Moderated by Clark Stevens, the Executive Officer for the Resources Conservation District of the Santa Monica Mountains, our first panel of the day included David Haas, Rorie Skei, Ron Durbin, Dania Gutierrez, Jerry Perez and Van Butsic. David Haas, Forester for CalFire, gave an overview of the agency’s role in fire suppression, defensible space inspections and wildland protection. Haas also shared information on CalFire grants for fire prevention and urban and community forestry. As Chief Deputy Director for the Santa Monica Mountains Conservancy (SMMC), Rorie Skei shared how the SMMC and the Mountains Recreation Conservation Authority are leading local efforts to improve regional capacity to prioritize, develop and implement projects to improve fire resiliency. Some of their activities include habitat restoration, creative ignition prevention tactics, workforce development, structure hardening, technology and equipment upgrades, and public education. Ron Durbin, Chief of the Forestry Division for the Los Angeles County Fire Department, presented on the Department’s processes and collaborative efforts to help the community of the Santa Monica Mountains understand their place in the landscape and best practices to protect themselves. One effort shared in this presentation was the Malibu fire-hardened demonstration structure which models materials and best practices for structure hardening. It will soon be expanded to include a vegetation demonstration. Dania Gutierrez presented on the unique position and activities of the National Forest Foundation assisting the US Forest Service in project management, fundraising, coordination and strategy development. Some projects shared by Gutierrez included community wildfire protection, forest restoration after fire, and future fuels reduction and infected tree removal in local forests. Jerry Perez, Forest Supervisor for the Angeles National Forest, presented figures about climate change effects on fire frequency and intensity in both California and the Angeles National Forest. Perez goes on to share the implications of this fire activity and the need for resource protection, management and firefighter safety. Van Butsic, Land Use Specialist at University of California Berkeley, covered how we can plan for fires in the wildland urban interface (WUI) and what the trends have been in the past. Butsic tells us that within 5-10 years after a fire, the majority of homes are rebuilt. With each passing year, additional structures pop up, resulting in more structures than before the fire. Butsic identifies this rebuild phase as an opportunity to engage in risk reduction through strategic planning and structure hardening.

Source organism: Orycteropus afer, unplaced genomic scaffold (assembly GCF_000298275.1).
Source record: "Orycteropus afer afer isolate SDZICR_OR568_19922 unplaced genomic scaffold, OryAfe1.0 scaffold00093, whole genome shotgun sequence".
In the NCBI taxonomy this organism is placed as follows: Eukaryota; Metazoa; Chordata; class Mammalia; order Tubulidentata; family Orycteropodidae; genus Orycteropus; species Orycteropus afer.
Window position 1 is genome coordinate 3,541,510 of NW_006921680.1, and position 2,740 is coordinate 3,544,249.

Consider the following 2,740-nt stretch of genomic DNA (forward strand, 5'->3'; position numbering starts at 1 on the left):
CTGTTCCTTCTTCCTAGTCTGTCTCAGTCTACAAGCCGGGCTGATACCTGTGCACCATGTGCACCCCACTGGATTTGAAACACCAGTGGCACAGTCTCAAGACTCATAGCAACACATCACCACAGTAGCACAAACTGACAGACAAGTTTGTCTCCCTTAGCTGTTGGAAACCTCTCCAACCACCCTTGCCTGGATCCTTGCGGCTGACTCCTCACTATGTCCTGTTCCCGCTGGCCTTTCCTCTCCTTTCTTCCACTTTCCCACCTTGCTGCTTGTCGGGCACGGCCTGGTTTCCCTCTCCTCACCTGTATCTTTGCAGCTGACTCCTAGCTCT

The second panel included Rachel Lupo, David W. Pederson, Ben Stapleton, Antoine Kunsch, Sabrina Drill and Fabian Garcia and was moderated by Michele Romolini, the Managing Director of Loyola Marymount’s Center for Urban Resilience. Rachel Lupo, Senior Manager for Southern California Edison’s Wildfire Program, presented on the actions that SCE has taken to manage wildfire in their service area including installation upgrades and protocols and expanded outreach and resources for communities, especially during outages. David Pederson, General Manager for Las Virgenes Municipal Water District, shared lessons learned from the Woolsey fire which impacted many parts of the service area. Through Pederson’s presentation, many important tips are provided for creating more resilient water systems. Ben Stapleton, Executive Director for the U.S. Green Building Council’s Los Angeles Chapter, gave an overview of the Chapter’s activities such as training, conferences and consultations which have equipped local communities with wildfire expertise, resources and momentum for firewise green-building. Antoine Kunsch, the Community Resilience Coordinator at the Resource Conservation District of the Santa Monica Mountains, has performed site evaluations around the District and emphasized the importance of identifying structure and site vulnerabilities to wildfire and shared common issues he encounters. Sabrina Drill, UCANR Natural Resources Advisor for Los Angeles and Ventura Counties, introduced UCANR’s projects and approach to integrate fire into community life through preparation, during the incident and in the recovery phase to foster community resilience. Fabian Garcia, Partnership Coordinator at the USDA Forest Service’s Angeles National Forest and San Gabriel Mountains National Monument, shared the Forest Service’s philosophy of shared stewardship and its necessity to manage large expanses of land at-scale, across boundaries and to address partner’s mutual priorities.

Day 3 Resources


Our sponsor levels are named after wildflowers that grow abundantly following a fire!